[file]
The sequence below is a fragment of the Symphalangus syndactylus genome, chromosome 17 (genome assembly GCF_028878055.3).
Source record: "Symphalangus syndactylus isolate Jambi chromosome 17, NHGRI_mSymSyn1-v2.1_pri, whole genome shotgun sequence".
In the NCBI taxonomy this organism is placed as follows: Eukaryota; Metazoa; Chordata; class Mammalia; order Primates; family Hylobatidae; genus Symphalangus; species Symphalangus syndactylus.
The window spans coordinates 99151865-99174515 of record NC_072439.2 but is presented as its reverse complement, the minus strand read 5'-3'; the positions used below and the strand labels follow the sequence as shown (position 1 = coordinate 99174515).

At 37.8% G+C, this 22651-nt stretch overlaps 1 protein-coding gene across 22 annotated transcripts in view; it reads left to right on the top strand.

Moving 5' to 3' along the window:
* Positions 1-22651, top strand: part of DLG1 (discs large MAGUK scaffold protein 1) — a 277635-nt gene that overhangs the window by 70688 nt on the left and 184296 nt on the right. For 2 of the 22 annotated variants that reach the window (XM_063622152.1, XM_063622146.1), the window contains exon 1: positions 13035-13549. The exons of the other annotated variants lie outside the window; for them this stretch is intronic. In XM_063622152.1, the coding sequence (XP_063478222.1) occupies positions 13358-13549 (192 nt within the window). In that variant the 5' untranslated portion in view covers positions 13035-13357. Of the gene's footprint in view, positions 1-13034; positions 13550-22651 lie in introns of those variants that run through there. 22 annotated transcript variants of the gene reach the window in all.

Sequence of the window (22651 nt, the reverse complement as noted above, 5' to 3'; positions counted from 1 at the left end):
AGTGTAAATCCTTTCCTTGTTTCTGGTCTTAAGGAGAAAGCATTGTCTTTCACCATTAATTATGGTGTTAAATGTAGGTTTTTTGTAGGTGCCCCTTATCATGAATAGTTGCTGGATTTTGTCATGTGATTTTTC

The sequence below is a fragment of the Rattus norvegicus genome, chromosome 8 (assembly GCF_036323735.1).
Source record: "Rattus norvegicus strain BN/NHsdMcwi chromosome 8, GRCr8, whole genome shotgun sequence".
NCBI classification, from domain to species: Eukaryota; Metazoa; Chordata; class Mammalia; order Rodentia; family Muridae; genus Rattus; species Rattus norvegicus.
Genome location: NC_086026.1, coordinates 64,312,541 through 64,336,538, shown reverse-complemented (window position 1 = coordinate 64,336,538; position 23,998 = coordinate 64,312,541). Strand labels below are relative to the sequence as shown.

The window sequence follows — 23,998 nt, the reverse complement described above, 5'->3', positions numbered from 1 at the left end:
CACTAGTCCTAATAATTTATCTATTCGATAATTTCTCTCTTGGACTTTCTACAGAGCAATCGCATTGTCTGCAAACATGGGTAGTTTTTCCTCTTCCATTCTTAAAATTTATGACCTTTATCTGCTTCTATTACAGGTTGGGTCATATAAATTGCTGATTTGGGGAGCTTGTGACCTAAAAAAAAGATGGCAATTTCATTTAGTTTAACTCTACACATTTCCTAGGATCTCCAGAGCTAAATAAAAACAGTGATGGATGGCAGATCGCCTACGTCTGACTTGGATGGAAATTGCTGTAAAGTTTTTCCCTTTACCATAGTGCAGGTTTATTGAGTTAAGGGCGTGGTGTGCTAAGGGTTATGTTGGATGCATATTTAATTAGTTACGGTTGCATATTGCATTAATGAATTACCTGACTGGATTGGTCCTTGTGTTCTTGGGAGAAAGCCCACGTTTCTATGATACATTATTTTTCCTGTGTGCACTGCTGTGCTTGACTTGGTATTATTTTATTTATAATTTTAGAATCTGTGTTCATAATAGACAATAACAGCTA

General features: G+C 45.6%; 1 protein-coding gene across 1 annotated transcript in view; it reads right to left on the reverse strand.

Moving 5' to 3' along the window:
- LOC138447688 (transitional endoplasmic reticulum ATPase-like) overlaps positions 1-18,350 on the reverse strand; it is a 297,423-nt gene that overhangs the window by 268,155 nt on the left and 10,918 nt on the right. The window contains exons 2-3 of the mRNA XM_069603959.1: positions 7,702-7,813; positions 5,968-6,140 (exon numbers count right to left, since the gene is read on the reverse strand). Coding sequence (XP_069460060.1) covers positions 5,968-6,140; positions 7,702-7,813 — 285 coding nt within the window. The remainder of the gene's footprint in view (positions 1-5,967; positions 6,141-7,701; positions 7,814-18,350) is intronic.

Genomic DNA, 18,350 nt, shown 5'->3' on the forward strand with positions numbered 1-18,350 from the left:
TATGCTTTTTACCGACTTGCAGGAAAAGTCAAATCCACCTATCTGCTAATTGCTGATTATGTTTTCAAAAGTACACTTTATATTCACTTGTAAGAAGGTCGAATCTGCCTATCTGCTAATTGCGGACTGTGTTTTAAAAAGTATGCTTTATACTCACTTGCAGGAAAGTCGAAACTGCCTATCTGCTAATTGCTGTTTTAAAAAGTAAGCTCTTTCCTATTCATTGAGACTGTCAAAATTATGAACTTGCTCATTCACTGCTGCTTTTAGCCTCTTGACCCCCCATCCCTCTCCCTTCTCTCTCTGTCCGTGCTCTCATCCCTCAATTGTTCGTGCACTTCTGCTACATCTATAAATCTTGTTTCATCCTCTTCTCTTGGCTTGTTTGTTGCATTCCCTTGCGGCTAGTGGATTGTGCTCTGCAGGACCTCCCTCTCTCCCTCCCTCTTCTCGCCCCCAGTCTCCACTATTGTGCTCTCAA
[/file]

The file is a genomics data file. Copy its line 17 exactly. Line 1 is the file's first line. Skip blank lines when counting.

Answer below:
Moving 5' to 3' along the window: